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Ive done a few shows this past May......and oh oh.....the economy is so bad!....everyone is saying, no the weather was bad......but really I can tell....there were a couple of nice Saturdays and no crowd.......

 

Face it .....it will be a long year.......and I will enter less shows.....and do shows close to home.....hope the recession will be over soon.....but really with the goofy politics in this country and the electorate electing the bad guys way to much......it will be a while before things return to profitablilty for us artists....

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Chris,

I agree. Maine is a tourist State- and with gas prices so high, our tourist economy is going to take a hard hit.

I know I am re-evaluating what, when, where, in regards to shows this year. And looking into alternatives. 

And yes, we are angry, and tired of the political games. I guess "We, the people" need to make it clear to our future elected officials that the idiocy needs to stop. 

 

If you looked at this world from a foreigners perspective....like a Japanese citizen, a Russian, an Egyptian, a Yemenese, a Pakastainee, a Haitain......what would they say?

Two years ago my beloved niece married a wonderful man who was raised in America but born in Turkey. We have come to know how the world looks at Americans. This "Recession" has hit the planet years ago. Europeans wonder how we can use so much petrol? My friends in Turkey wonder why we do not use solar and wind power as they do? Americans are spoiled.

We think nothing of driving cross country a number of times a month to sell our art.

Times are not changing, they have changed!

How will we cope?

Are Art Fairs a dying experience?

Tell me.

I intend to push on with my plans, the “Economy be damned.” I don’t care if I have to set up my tramp booth on the side of some desert highway, fending off rattlesnakes and buzzards.

 

I’ve waited all of my life to do what I’m doing now. When the “bust” hit out here in 2007, my 27 year surveying career basically vanished into the ether. After taking two years (and three broken fingers) to finally figure out that I was waaay too old to be an oil-field roughneck, the only thing left that I felt suited for was what I have dreamed about doing since I was a child, and that was finally losing my amateur standing in painting.  So far, I’ve made it through two Wyoming winters bartering portraits of motorcycles, dead people and raunchy tattoos for firewood and living off of beans, rice and the occasional antelope. The sweet old lady that runs the bar down the road lets me use her wireless internet when I go down there to help out with the cleaning and plumbing repairs, and thanks to a couple of hefty commissions (vain rich folks), and the faith and investment from good friends and family, I’ve been able to afford to get booths in some promising shows in affluent areas of Wyoming.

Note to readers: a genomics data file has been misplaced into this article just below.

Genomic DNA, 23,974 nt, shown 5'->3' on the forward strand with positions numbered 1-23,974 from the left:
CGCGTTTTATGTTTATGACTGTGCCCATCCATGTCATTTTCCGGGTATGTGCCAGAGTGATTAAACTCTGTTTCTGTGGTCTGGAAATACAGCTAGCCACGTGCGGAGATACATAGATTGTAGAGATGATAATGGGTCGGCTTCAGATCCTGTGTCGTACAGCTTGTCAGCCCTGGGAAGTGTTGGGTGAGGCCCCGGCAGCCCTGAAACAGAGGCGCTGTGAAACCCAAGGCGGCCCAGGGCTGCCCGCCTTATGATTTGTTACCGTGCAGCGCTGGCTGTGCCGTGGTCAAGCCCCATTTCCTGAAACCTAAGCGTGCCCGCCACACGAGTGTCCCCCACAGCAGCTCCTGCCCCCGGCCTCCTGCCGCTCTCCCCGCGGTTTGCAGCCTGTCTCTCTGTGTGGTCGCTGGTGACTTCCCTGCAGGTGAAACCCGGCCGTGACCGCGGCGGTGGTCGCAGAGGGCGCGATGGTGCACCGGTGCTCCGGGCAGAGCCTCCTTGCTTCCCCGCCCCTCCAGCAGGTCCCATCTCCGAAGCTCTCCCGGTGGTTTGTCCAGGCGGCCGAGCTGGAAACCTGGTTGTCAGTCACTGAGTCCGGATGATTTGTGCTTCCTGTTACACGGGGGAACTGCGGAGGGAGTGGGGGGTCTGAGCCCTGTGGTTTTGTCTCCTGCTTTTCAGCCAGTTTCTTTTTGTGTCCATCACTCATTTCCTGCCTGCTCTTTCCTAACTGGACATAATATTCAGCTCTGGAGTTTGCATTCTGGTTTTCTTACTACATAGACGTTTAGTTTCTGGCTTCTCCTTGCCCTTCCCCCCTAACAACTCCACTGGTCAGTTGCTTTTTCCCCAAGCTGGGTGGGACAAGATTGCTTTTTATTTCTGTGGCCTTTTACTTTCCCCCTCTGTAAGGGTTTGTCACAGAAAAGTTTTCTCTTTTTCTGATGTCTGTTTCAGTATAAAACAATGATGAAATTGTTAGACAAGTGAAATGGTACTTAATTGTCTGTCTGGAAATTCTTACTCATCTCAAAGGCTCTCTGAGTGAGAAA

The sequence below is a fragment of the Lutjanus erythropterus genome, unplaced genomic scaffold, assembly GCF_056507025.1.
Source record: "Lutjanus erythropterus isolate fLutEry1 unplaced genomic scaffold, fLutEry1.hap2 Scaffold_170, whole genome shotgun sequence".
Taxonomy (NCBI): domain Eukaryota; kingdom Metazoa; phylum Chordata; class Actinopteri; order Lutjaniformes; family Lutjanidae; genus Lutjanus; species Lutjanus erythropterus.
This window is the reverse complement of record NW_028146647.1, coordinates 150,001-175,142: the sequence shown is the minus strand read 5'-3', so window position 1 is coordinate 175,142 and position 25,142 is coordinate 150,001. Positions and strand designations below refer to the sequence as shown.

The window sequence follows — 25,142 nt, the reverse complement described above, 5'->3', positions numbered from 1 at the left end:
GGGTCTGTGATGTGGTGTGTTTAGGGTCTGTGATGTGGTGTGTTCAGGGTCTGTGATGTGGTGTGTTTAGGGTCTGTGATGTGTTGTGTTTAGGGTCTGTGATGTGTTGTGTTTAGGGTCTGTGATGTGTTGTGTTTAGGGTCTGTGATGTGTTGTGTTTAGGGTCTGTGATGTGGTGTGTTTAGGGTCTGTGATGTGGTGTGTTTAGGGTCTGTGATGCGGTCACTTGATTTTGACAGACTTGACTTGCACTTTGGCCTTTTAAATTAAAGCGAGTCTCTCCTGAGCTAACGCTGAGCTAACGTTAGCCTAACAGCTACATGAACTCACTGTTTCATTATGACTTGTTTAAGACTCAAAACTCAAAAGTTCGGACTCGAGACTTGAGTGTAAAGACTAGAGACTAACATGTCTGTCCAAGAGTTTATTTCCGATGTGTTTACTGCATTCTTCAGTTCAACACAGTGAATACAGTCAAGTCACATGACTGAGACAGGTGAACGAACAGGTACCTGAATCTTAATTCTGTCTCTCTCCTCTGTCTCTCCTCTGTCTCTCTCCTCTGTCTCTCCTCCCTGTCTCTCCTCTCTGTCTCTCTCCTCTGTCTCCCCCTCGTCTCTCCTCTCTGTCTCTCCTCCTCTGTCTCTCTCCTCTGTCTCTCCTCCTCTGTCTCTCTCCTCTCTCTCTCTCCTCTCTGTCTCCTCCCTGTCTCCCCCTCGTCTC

I’m determined to make the best use of these opportunities, not only by producing artwork at a rate that would make Van Gogh look like a slacker, but also checking this site as often as possible to learn as much as I can about the ‘art’ of selling and other social graces for which frankly, I've never had much talent.

 

I’m not trying to portray myself as some tired cliché’.  Hell, I eat better than most people I know. I’m counting myself as a professional artist, and as with all professions; you have to do your suffering and struggling on your own time.

 

I’m about the same age as my Grandfather was when the last great depression hit, and all he ever had to say about it is “What Depression?” I can almost hear him telling me now, “Quit crying, take off the dress, and grow the hell up. Suffer for your art? Hell, I've sold blood to buy art supplies, who hasn't?” (Grandpa was a notorious liar).

 

I don’t know what to expect from this venture. Maybe I’ll go bust… maybe I’ll strike it rich (more likely after I’m long gone). All I’m hoping for at this point is to be enabled to keep doing what I’m doing regardless of what a bunch of traitorous politicians and the money-addicted psychopaths on Wall Street are managing to pull off.  At least I can draw more than just a paycheck.

 

‎"Socialism never took root in America because the poor see themselves, not as an exploited proletariat, but as temporarily embarrassed millionaires."  -John Steinbeck

Great writing Leslie. After his note, there's no need for anything from me other than to admonish everyone to either be an artist, or go home. Quit blaming the economy, if people know so much about the economy, then maybe they should go be an economist rather than an artist. Not selling enough? Improve your work. Grow, develop, change, and evolve. Who's ball is it? There's money for smartphones, flatscreens, yoga, ipads, and gourmet doggie treats. Look around folks. They'll buy your work if it's good and priced right.